[Trump, to his left, General James Mattis, and Commerce Secretary William Ross]
The September 6 timeline for the 2×2 talks between the Indian and US foreign and defence ministers was approaching fast. This is a postponement of the July 6 meeting. Because of preoccupations of Washington at the time, the US secretary of state Mike Pompeo in particular — whose agency conducts America’s foreign affairs — found on the eve of the visit by Messrs Sushma Swaraj and Nirmala Sitharaman to Washington in July that the Trump administration had not addressed the growing doubts and skepticism in Delhi, occasioned by possible CAATSA sanctions, about the advisability and benefits of getting close to the US which the American ambassador Kenneth Juster in Delhi had warned could become a stumbling block in 2×2 forum. So the two month period was sought by Pompeo to try and see what could be done to retrieve the situation by giving evidence of US good faith. With the 2012 Defence Trade and Technology Initiative (DTTI) having produced nothing in the last six years but hot air, and with Mattis’ and Juster’s concerted pushing, Pompeo got the Trump White House to approve the Strategic Trade Authorization (STA)-1 status for India, because Washington has long been aware that Delhi can be pacified with symbolic gestures. There’s much glee hereabouts that Pakistan and China are no part of the STA-schemata. Such are the small things Indians are happy with.
STA-1 is just a symbolic gesture because all it does is merely enlarge a little the list of technologies India can access — NOT open America’s advanced technology shop for the Indian MOD and military to raid as uninformed Indian press and media elatedly implied. The MEA pitched in, with the idea of providing a fig leaf, saying it would help promote defence technology cooperation under the aegis of the so far barren DTTI when the real US purpose behind according India STA-1 standing is to prompt the sale of more high value military goods to this country. In theory STA-1 will allow India the same access as NATO allies, Japan and South Korea. In practice, no cutting edge stuff will be made available. Just to prove what I am saying the Indian government should try asking for the Globohawk — the long duration flying armed drone. As technologies go, it isn’t at all cutting edge — but Delhi will discover it can’t get it. Why, because that will loosen the already tenuous bonds with Pakistan, which Washington cannot afford, not if it is serious about persisting with its hopeless strategy of militarily defeating the Taliban in Afghanistan. Nor will the US countenance the transfer the “know why” for combat aircraft design — the source codes and operational algorithms, etc. or for designing and producing combat aircraft jet engines. Or, the silencing technologies for submarines. Or,….
But the Indian ambassador Navtej Sarna piped up to extol this development as “a sign of trust not only in the relationship but also on India’s capabilities as an economy and as a security partner, because it also presupposes that India has the multilateral export control regime in place.” Mind you, the export regimes Sarna is referring to are the missile technology control regime, the 2008 civilian nuclear deal, and the Wassenar Agreement, that Delhi has signed, even when aware that this put legal clamps on India exporting even indigenously designed and developed sensitive goods and technologies to countries that the US feels shouldn’t have them. India is thus compelled to conform to Washington’s threat perceptions and to follow its policy dictates at the expense of its own national interest, technology leverage and foreign policy options which India could otherwise have exercised.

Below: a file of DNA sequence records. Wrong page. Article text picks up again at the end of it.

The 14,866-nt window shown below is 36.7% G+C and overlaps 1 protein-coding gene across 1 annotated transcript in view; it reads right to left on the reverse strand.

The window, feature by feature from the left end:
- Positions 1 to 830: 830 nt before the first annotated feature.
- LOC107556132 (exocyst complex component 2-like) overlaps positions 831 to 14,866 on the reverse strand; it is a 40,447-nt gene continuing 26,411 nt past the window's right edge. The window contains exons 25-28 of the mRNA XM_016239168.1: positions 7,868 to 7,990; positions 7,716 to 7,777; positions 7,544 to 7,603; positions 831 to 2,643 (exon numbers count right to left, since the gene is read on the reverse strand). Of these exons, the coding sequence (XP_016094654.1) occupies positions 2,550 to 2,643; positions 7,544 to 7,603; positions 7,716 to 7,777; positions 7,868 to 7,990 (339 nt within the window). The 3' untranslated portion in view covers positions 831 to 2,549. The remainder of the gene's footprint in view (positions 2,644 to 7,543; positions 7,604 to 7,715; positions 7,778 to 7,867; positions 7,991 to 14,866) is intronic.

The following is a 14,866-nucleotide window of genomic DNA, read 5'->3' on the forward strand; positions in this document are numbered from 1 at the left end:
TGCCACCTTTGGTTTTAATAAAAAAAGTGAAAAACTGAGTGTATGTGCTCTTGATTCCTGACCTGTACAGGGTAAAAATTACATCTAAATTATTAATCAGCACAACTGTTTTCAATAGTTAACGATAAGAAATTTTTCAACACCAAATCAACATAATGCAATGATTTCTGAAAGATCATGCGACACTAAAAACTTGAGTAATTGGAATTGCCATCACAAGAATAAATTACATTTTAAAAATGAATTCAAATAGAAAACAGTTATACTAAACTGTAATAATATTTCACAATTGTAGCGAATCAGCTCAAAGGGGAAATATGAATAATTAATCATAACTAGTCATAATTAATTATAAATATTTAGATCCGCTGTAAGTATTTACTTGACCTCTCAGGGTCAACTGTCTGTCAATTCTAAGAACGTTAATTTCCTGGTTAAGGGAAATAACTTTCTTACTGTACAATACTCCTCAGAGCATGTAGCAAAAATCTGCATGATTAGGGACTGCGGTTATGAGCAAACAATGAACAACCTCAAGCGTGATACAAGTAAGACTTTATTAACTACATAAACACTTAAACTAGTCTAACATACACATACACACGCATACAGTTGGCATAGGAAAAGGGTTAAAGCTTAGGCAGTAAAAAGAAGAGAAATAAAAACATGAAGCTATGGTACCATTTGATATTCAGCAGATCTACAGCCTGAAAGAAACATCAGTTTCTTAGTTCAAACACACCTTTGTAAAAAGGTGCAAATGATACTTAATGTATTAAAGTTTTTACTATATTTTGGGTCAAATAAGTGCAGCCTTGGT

US’ still more salient and significant strategic objective is to ensure that STA-1 incentivizes the already American hardware-besotted Indian armed services to source more and more of their requirements from US companies — a trend greenlighted by defence minister Sitharaman, a former employee of both BBC and PriceWaterhouse Cooper who, it may be recalled, some months backs blithely announced that the Indian military is free to procure its needs from anywhere and are not restricted in any way. But, let’s also be clear that it is the PMO passing this policy line for Sitharaman to pursue. [There was reason for installing Sitharaman, a fairly undistinguished junior minister and political ingenue in MoD — susceptibility to accepting directions from PMO without hesitation.] Most US military high-tech, like any other technology, is routed in Washington through the Commerce Department headed by secretary William Ross, whose brief is to promote the interests of US industry. Giving the game away, Ross explained that STA-1 means that “US companies will be able to more efficiently export a much wider range of products to Indian high technology and military customers. India’s new status will benefit US manufacturers while continuing to protect our national security.”
What is the flip side of more monies to fund the larger volume of imports of military armaments and technologies? Yes, you guessed it — something I have been hammering away at in this blog — the throttling of funds for indigenous R&D projects and programmes, turning a potentially vibrant defence industry in the private sector into another link in the global supply chain — and all to make financial room for more extensive arms imports. This is how the killing of the national effort at arms indigenization and achieving self-sufficiency in weaponry will be furthered. And the twin meta-strategic goals of crowding Russia out of the Indian arms market and replacing it with America as India’s main military supplier, and keeping this country forever an arms dependency, accomplished.
Strange to think that Modi was voted to power as a nationalist!